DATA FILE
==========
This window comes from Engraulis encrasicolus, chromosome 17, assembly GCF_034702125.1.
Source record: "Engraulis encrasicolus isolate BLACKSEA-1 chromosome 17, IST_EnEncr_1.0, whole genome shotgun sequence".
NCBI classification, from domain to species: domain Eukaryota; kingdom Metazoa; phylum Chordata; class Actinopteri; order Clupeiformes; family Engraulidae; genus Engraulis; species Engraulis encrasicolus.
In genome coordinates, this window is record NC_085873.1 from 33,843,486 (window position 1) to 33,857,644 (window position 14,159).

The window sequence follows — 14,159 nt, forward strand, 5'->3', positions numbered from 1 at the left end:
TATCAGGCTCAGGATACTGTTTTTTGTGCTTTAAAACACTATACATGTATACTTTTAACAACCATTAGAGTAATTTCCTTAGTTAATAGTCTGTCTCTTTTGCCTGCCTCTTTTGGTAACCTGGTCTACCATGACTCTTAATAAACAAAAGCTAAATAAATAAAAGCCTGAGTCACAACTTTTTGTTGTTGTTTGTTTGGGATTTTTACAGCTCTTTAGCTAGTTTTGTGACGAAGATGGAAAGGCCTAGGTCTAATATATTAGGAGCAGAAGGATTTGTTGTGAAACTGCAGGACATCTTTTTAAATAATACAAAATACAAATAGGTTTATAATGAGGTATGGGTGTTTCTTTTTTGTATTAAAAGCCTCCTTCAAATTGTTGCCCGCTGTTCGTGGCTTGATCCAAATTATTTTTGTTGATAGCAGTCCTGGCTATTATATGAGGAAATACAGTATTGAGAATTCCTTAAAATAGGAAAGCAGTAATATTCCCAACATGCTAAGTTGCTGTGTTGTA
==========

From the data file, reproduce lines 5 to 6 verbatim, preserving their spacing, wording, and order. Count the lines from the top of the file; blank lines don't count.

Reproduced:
The window sequence follows — 14,159 nt, forward strand, 5'->3', positions numbered from 1 at the left end:
TATCAGGCTCAGGATACTGTTTTTTGTGCTTTAAAACACTATACATGTATACTTTTAACAACCATTAGAGTAATTTCCTTAGTTAATAGTCTGTCTCTTTTGCCTGCCTCTTTTGGTAACCTGGTCTACCATGACTCTTAATAAACAAAAGCTAAATAAATAAAAGCCTGAGTCACAACTTTTTGTTGTTGTTTGTTTGGGATTTTTACAGCTCTTTAGCTAGTTTTGTGACGAAGATGGAAAGGCCTAGGTCTAATATATTAGGAGCAGAAGGATTTGTTGTGAAACTGCAGGACATCTTTTTAAATAATACAAAATACAAATAGGTTTATAATGAGGTATGGGTGTTTCTTTTTTGTATTAAAAGCCTCCTTCAAATTGTTGCCCGCTGTTCGTGGCTTGATCCAAATTATTTTTGTTGATAGCAGTCCTGGCTATTATATGAGGAAATACAGTATTGAGAATTCCTTAAAATAGGAAAGCAGTAATATTCCCAACATGCTAAGTTGCTGTGTTGTA